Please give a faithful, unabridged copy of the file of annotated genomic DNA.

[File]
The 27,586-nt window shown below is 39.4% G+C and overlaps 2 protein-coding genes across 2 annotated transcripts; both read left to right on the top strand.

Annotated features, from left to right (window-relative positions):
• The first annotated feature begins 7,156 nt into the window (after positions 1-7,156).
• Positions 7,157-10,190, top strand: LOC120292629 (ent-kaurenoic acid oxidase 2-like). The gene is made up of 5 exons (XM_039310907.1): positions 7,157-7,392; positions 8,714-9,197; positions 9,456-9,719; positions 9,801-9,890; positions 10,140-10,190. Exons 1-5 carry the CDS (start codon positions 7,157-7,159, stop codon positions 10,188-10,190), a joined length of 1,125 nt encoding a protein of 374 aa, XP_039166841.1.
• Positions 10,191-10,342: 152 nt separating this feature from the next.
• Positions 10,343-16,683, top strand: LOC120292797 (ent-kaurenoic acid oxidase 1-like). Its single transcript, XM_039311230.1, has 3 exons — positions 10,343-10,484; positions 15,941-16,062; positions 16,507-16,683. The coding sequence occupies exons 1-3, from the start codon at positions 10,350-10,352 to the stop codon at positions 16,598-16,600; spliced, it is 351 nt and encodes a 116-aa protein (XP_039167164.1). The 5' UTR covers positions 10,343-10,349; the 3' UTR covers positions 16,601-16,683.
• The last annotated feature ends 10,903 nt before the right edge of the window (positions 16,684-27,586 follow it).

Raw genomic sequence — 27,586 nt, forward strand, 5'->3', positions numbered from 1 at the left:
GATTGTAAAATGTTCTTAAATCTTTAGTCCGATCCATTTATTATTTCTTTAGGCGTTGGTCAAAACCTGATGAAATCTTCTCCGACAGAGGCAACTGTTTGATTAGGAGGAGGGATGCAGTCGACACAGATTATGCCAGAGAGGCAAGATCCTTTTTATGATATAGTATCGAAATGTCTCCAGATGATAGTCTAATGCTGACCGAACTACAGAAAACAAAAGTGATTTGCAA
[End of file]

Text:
The 27,586-nt window shown below is 39.4% G+C and overlaps 2 protein-coding genes across 2 annotated transcripts; both read left to right on the top strand.

Annotated features, from left to right (window-relative positions):
• The first annotated feature begins 7,156 nt into the window (after positions 1-7,156).
• Positions 7,157-10,190, top strand: LOC120292629 (ent-kaurenoic acid oxidase 2-like). The gene is made up of 5 exons (XM_039310907.1): positions 7,157-7,392; positions 8,714-9,197; positions 9,456-9,719; positions 9,801-9,890; positions 10,140-10,190. Exons 1-5 carry the CDS (start codon positions 7,157-7,159, stop codon positions 10,188-10,190), a joined length of 1,125 nt encoding a protein of 374 aa, XP_039166841.1.
• Positions 10,191-10,342: 152 nt separating this feature from the next.
• Positions 10,343-16,683, top strand: LOC120292797 (ent-kaurenoic acid oxidase 1-like). Its single transcript, XM_039311230.1, has 3 exons — positions 10,343-10,484; positions 15,941-16,062; positions 16,507-16,683. The coding sequence occupies exons 1-3, from the start codon at positions 10,350-10,352 to the stop codon at positions 16,598-16,600; spliced, it is 351 nt and encodes a 116-aa protein (XP_039167164.1). The 5' UTR covers positions 10,343-10,349; the 3' UTR covers positions 16,601-16,683.
• The last annotated feature ends 10,903 nt before the right edge of the window (positions 16,684-27,586 follow it).

Raw genomic sequence — 27,586 nt, forward strand, 5'->3', positions numbered from 1 at the left:
GATTGTAAAATGTTCTTAAATCTTTAGTCCGATCCATTTATTATTTCTTTAGGCGTTGGTCAAAACCTGATGAAATCTTCTCCGACAGAGGCAACTGTTTGATTAGGAGGAGGGATGCAGTCGACACAGATTATGCCAGAGAGGCAAGATCCTTTTTATGATATAGTATCGAAATGTCTCCAGATGATAGTCTAATGCTGACCGAACTACAGAAAACAAAAGTGATTTGCAA